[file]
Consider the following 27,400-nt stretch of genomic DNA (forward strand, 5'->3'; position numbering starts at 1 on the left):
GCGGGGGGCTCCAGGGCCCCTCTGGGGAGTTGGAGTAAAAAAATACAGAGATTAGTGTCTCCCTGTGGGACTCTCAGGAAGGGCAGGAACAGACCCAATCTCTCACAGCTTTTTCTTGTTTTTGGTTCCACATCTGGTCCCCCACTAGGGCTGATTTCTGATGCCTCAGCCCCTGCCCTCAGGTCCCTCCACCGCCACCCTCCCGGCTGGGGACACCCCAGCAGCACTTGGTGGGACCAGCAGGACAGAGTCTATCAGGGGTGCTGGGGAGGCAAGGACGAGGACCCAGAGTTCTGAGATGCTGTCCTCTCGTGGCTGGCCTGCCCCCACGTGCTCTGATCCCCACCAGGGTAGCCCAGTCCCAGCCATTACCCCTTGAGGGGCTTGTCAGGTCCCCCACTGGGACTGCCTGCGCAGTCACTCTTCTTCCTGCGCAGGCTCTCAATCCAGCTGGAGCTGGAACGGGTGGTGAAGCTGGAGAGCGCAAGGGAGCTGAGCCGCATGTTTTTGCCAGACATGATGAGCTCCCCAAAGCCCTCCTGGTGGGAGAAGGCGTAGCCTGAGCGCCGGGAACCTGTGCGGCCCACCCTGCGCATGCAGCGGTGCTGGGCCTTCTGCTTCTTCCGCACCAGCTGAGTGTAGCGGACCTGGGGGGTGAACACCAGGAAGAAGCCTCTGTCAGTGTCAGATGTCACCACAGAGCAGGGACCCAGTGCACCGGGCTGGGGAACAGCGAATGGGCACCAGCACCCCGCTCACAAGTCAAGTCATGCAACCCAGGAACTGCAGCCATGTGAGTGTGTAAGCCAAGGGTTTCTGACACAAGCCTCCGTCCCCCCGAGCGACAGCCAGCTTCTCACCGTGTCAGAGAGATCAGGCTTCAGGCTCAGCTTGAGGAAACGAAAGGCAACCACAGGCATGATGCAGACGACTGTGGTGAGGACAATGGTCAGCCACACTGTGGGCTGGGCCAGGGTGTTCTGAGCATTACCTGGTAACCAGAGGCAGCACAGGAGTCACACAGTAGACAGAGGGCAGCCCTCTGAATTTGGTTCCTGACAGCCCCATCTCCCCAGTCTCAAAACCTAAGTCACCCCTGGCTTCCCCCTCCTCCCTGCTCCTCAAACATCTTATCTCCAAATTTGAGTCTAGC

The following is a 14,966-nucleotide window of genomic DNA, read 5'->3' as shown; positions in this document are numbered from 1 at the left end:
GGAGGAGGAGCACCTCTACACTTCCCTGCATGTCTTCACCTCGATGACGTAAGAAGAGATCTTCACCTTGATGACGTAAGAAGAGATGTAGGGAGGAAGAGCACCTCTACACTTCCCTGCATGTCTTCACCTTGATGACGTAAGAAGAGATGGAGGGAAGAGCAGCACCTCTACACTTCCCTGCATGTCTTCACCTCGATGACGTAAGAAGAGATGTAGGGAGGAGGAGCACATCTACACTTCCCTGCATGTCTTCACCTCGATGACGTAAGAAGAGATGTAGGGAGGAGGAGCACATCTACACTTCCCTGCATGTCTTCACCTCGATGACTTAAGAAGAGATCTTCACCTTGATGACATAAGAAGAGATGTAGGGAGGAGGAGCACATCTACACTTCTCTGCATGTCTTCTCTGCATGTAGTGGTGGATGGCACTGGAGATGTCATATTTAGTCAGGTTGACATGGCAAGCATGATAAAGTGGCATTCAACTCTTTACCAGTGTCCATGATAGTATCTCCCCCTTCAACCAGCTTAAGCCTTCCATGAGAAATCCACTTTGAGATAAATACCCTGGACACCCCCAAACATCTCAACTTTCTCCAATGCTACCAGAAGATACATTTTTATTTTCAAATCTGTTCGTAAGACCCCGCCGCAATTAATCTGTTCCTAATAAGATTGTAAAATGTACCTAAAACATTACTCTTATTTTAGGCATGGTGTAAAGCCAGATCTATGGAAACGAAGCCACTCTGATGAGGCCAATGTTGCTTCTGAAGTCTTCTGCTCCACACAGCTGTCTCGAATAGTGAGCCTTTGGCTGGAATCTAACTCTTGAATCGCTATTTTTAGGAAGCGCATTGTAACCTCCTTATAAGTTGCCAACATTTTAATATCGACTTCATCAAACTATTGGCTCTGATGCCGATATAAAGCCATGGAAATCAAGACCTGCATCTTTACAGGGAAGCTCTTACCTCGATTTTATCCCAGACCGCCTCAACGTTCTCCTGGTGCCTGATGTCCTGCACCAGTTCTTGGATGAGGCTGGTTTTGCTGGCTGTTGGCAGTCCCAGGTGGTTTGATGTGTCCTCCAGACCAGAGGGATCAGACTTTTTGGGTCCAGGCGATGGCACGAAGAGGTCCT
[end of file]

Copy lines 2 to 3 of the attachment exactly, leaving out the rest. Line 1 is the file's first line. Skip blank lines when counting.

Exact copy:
GCGGGGGGCTCCAGGGCCCCTCTGGGGAGTTGGAGTAAAAAAATACAGAGATTAGTGTCTCCCTGTGGGACTCTCAGGAAGGGCAGGAACAGACCCAATCTCTCACAGCTTTTTCTTGTTTTTGGTTCCACATCTGGTCCCCCACTAGGGCTGATTTCTGATGCCTCAGCCCCTGCCCTCAGGTCCCTCCACCGCCACCCTCCCGGCTGGGGACACCCCAGCAGCACTTGGTGGGACCAGCAGGACAGAGTCTATCAGGGGTGCTGGGGAGGCAAGGACGAGGACCCAGAGTTCTGAGATGCTGTCCTCTCGTGGCTGGCCTGCCCCCACGTGCTCTGATCCCCACCAGGGTAGCCCAGTCCCAGCCATTACCCCTTGAGGGGCTTGTCAGGTCCCCCACTGGGACTGCCTGCGCAGTCACTCTTCTTCCTGCGCAGGCTCTCAATCCAGCTGGAGCTGGAACGGGTGGTGAAGCTGGAGAGCGCAAGGGAGCTGAGCCGCATGTTTTTGCCAGACATGATGAGCTCCCCAAAGCCCTCCTGGTGGGAGAAGGCGTAGCCTGAGCGCCGGGAACCTGTGCGGCCCACCCTGCGCATGCAGCGGTGCTGGGCCTTCTGCTTCTTCCGCACCAGCTGAGTGTAGCGGACCTGGGGGGTGAACACCAGGAAGAAGCCTCTGTCAGTGTCAGATGTCACCACAGAGCAGGGACCCAGTGCACCGGGCTGGGGAACAGCGAATGGGCACCAGCACCCCGCTCACAAGTCAAGTCATGCAACCCAGGAACTGCAGCCATGTGAGTGTGTAAGCCAAGGGTTTCTGACACAAGCCTCCGTCCCCCCGAGCGACAGCCAGCTTCTCACCGTGTCAGAGAGATCAGGCTTCAGGCTCAGCTTGAGGAAACGAAAGGCAACCACAGGCATGATGCAGACGACTGTGGTGAGGACAATGGTCAGCCACACTGTGGGCTGGGCCAGGGTGTTCTGAGCATTACCTGGTAACCAGAGGCAGCACAGGAGTCACACAGTAGACAGAGGGCAGCCCTCTGAATTTGGTTCCTGACAGCCCCATCTCCCCAGTCTCAAAACCTAAGTCACCCCTGGCTTCCCCCTCCTCCCTGCTCCTCAAACATCTTATCTCCAAATTTGAGTCTAGC

The following is a 14,966-nucleotide window of genomic DNA, read 5'->3' as shown; positions in this document are numbered from 1 at the left end: